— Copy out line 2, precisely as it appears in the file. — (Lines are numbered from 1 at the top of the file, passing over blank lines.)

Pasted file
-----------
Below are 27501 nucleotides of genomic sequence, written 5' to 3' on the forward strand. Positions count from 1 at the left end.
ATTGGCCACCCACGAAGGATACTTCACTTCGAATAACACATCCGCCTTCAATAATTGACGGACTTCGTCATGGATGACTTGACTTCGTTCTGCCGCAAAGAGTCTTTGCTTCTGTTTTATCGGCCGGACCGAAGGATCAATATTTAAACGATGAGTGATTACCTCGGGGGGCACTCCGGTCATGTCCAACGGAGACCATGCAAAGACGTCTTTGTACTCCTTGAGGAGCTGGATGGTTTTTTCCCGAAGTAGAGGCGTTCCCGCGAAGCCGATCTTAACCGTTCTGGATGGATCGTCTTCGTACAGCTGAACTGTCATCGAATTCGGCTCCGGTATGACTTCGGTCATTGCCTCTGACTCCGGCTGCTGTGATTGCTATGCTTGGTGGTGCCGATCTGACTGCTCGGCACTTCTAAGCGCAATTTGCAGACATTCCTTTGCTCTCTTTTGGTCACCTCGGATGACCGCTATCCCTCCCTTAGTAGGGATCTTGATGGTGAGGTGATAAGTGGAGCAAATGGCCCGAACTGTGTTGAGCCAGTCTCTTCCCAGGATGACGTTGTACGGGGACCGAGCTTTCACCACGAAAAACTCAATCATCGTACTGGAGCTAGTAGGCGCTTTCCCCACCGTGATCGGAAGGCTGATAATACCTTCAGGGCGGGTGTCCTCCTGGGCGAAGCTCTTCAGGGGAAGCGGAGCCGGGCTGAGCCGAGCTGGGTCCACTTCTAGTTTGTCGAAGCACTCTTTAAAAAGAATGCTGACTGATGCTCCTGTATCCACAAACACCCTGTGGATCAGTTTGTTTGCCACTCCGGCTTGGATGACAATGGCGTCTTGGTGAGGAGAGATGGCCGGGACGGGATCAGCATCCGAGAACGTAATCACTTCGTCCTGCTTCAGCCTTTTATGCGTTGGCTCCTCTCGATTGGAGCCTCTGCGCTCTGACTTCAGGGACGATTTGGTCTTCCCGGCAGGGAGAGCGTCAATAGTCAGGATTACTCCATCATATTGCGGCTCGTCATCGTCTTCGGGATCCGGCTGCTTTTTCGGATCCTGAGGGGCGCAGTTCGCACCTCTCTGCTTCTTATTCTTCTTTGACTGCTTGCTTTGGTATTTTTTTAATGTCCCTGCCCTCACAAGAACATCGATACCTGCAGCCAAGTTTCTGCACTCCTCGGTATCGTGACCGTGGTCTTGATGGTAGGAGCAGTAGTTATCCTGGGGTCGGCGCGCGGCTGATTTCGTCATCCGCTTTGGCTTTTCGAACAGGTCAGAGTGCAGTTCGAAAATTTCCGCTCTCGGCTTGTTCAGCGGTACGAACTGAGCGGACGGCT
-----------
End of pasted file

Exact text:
ATTGGCCACCCACGAAGGATACTTCACTTCGAATAACACATCCGCCTTCAATAATTGACGGACTTCGTCATGGATGACTTGACTTCGTTCTGCCGCAAAGAGTCTTTGCTTCTGTTTTATCGGCCGGACCGAAGGATCAATATTTAAACGATGAGTGATTACCTCGGGGGGCACTCCGGTCATGTCCAACGGAGACCATGCAAAGACGTCTTTGTACTCCTTGAGGAGCTGGATGGTTTTTTCCCGAAGTAGAGGCGTTCCCGCGAAGCCGATCTTAACCGTTCTGGATGGATCGTCTTCGTACAGCTGAACTGTCATCGAATTCGGCTCCGGTATGACTTCGGTCATTGCCTCTGACTCCGGCTGCTGTGATTGCTATGCTTGGTGGTGCCGATCTGACTGCTCGGCACTTCTAAGCGCAATTTGCAGACATTCCTTTGCTCTCTTTTGGTCACCTCGGATGACCGCTATCCCTCCCTTAGTAGGGATCTTGATGGTGAGGTGATAAGTGGAGCAAATGGCCCGAACTGTGTTGAGCCAGTCTCTTCCCAGGATGACGTTGTACGGGGACCGAGCTTTCACCACGAAAAACTCAATCATCGTACTGGAGCTAGTAGGCGCTTTCCCCACCGTGATCGGAAGGCTGATAATACCTTCAGGGCGGGTGTCCTCCTGGGCGAAGCTCTTCAGGGGAAGCGGAGCCGGGCTGAGCCGAGCTGGGTCCACTTCTAGTTTGTCGAAGCACTCTTTAAAAAGAATGCTGACTGATGCTCCTGTATCCACAAACACCCTGTGGATCAGTTTGTTTGCCACTCCGGCTTGGATGACAATGGCGTCTTGGTGAGGAGAGATGGCCGGGACGGGATCAGCATCCGAGAACGTAATCACTTCGTCCTGCTTCAGCCTTTTATGCGTTGGCTCCTCTCGATTGGAGCCTCTGCGCTCTGACTTCAGGGACGATTTGGTCTTCCCGGCAGGGAGAGCGTCAATAGTCAGGATTACTCCATCATATTGCGGCTCGTCATCGTCTTCGGGATCCGGCTGCTTTTTCGGATCCTGAGGGGCGCAGTTCGCACCTCTCTGCTTCTTATTCTTCTTTGACTGCTTGCTTTGGTATTTTTTTAATGTCCCTGCCCTCACAAGAACATCGATACCTGCAGCCAAGTTTCTGCACTCCTCGGTATCGTGACCGTGGTCTTGATGGTAGGAGCAGTAGTTATCCTGGGGTCGGCGCGCGGCTGATTTCGTCATCCGCTTTGGCTTTTCGAACAGGTCAGAGTGCAGTTCGAAAATTTCCGCTCTCGGCTTGTTCAGCGGTACGAACTGAGCGGACGGCT